Welcome to the Counseling Psychology doctoral program home page. We hope you find this web site helpful in understanding our program. You will find information about our philosophy, admissions, training, faculty, and students. We think you will find that our program is unique, offering training in both adult and child/family interventions, research with an emphasis on multicultural issues and diversity, and a broad commitment to social justice. If you have further questions after reading this web site, please contact our Academic Coordinator at email@example.com.
The UO Counseling Psychology (CPSY) PhD program in the College of Education has been accredited since 1955 by the American Psychological Association (APA) (Commission on Accreditation, 750 1st St. NE, Washington DC 20002-4242, 202-336-5979), making it the 8th oldest continuously accredited Counseling Psychology program in the country. Our program is unique, offering training in both adult and child/family interventions, research with an emphasis on multicultural issues and diversity, and a broad commitment to social justice. A new specialization in Spanish Language Psychological Service and Research (SLPSR) was initiated in 2014.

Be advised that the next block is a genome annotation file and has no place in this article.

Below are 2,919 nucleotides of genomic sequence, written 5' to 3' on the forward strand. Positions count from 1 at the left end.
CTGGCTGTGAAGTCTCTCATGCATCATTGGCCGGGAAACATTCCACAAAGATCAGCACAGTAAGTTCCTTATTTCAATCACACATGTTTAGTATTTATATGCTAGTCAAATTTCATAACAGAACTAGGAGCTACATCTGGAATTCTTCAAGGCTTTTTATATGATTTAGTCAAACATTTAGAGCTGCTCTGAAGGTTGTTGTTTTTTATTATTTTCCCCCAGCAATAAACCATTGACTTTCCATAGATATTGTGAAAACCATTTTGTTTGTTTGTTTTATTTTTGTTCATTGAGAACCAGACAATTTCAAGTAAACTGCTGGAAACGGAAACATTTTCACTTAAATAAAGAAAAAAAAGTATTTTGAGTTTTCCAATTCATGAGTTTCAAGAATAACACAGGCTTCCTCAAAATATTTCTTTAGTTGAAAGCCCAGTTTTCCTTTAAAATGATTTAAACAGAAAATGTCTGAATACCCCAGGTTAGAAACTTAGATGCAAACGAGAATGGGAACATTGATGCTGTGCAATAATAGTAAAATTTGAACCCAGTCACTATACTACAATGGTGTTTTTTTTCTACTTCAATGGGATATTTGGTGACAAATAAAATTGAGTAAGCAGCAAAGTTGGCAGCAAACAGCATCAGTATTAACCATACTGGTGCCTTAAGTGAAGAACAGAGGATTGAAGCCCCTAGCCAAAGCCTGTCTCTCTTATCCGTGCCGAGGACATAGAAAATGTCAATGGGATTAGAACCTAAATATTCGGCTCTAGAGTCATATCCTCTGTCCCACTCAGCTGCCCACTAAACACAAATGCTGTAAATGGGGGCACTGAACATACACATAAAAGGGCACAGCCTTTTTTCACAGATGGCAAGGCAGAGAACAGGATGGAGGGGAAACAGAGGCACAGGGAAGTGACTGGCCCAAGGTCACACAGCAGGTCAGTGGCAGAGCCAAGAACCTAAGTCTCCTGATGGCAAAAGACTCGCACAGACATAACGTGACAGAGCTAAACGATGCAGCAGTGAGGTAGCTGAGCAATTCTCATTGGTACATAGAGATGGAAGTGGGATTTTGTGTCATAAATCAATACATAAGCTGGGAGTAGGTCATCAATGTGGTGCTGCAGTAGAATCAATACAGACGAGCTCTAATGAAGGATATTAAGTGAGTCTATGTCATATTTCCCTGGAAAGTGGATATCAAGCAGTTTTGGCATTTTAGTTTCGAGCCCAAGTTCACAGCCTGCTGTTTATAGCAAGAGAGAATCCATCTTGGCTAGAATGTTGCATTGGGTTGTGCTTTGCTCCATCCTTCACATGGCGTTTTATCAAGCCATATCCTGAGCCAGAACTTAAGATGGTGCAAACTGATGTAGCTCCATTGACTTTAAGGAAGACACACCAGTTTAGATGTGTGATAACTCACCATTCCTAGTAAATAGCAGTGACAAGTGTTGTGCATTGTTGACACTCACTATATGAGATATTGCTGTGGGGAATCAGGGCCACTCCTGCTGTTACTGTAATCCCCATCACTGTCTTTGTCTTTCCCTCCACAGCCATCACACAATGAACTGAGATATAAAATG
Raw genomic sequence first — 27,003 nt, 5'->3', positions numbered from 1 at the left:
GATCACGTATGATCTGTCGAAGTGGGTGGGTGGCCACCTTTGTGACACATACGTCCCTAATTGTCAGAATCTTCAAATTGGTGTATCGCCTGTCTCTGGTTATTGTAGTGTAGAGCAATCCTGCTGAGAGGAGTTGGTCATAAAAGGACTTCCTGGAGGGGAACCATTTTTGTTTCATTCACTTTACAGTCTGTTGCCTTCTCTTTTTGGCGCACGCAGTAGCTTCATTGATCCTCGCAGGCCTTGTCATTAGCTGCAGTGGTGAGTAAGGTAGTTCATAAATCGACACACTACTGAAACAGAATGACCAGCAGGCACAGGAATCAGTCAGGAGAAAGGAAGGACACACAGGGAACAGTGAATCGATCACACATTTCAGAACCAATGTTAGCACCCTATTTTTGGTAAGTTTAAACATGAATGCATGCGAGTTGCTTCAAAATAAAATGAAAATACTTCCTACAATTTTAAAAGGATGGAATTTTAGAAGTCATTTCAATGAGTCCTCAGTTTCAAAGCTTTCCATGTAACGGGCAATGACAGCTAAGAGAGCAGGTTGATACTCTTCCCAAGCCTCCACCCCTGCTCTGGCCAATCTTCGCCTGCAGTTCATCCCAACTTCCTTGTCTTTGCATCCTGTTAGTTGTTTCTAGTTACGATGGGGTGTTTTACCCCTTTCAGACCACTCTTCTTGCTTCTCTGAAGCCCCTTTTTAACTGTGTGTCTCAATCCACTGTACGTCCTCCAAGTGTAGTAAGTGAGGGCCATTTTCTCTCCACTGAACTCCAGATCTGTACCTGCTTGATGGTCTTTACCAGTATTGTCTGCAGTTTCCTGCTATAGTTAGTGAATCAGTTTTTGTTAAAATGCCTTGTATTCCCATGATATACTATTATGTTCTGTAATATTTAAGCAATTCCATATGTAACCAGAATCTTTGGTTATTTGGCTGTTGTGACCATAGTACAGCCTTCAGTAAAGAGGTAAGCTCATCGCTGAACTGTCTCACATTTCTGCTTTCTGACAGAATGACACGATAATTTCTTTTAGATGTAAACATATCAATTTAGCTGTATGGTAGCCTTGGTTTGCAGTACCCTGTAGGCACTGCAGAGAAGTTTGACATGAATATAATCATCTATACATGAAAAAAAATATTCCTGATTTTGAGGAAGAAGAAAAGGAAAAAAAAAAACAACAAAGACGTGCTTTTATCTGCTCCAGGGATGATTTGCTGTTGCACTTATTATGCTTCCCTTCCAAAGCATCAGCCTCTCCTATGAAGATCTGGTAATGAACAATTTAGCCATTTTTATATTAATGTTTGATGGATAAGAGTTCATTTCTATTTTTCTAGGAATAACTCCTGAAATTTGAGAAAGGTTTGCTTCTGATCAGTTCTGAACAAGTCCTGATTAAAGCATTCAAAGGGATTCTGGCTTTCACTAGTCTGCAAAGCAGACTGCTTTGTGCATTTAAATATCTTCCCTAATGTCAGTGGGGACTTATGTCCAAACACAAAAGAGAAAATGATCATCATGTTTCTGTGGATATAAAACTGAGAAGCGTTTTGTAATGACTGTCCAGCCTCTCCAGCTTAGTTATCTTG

The Counseling Psychology Program philosophy of education and training is informed by 4 elements that reflect our values in the preparation of professional psychologists: (1) the themes of the counseling psychology discipline (Gelso & Fretz, 2002), (2) the scientist-practitioner model for training in psychology (Murdock, Alcorn, Heesacker, & Stoltenberg, 1998), (3) the ecological model of human development (Bronfenbrenner, 1979), and (4) and the emancipatory communitarian approach to psychology practice (Prilleltensky, 1997). CPSY students become scientists and practitioners with particular focus on prevention and treatment relevant to work with children, adolescents, families, and adults within their environments.
Doctoral graduates of the UO Counseling Psychology program work as licensed psychologists in university academic departments, research institutes and centers, community colleges, university counseling centers, mental health agencies, hospitals, the federal prison system, and private practice throughout the US. Across these contexts, our graduates engage in provision of culturally competent clinical prevention and intervention services, research and scholarship focused on developing and applying best practices in prevention and intervention, grant writing, teaching, psycho-education, supervision, and service to their diverse communities and to the profession.
Wanting to take a course in counseling psychology, but you're not in the program? See courses offered in the Counseling Psychology and Human Services department.